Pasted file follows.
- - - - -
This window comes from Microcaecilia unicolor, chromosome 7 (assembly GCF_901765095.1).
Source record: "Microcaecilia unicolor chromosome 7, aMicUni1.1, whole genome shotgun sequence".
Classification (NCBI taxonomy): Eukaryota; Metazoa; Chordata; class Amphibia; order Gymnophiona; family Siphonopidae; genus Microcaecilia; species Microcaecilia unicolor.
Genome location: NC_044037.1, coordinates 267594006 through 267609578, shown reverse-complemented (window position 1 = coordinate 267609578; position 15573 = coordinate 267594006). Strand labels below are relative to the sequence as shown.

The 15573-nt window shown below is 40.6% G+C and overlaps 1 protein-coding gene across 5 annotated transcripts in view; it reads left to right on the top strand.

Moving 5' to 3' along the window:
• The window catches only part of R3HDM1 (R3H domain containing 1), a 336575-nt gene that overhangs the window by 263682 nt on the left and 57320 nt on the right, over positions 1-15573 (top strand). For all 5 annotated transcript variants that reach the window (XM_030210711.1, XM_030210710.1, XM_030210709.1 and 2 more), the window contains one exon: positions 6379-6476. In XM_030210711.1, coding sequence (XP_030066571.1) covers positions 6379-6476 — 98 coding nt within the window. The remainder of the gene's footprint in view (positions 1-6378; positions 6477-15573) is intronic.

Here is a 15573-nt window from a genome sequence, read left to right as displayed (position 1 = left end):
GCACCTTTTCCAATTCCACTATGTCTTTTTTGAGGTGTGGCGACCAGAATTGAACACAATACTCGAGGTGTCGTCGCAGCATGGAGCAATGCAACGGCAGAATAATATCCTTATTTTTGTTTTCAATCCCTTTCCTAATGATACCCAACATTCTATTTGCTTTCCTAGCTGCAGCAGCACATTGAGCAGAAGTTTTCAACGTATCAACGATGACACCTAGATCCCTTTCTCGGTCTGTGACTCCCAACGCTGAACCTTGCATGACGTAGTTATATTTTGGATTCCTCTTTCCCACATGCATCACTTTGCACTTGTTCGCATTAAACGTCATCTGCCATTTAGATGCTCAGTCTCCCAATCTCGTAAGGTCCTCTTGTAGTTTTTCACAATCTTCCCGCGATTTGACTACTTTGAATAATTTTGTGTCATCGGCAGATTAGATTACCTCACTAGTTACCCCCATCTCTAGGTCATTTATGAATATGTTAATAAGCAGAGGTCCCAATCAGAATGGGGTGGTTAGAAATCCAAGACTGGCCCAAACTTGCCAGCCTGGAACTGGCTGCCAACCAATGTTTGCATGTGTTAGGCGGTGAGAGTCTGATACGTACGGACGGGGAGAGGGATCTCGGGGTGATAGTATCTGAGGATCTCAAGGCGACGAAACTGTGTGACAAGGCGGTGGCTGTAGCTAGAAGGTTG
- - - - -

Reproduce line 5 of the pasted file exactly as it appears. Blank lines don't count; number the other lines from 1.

The 15573-nt window shown below is 40.6% G+C and overlaps 1 protein-coding gene across 5 annotated transcripts in view; it reads left to right on the top strand.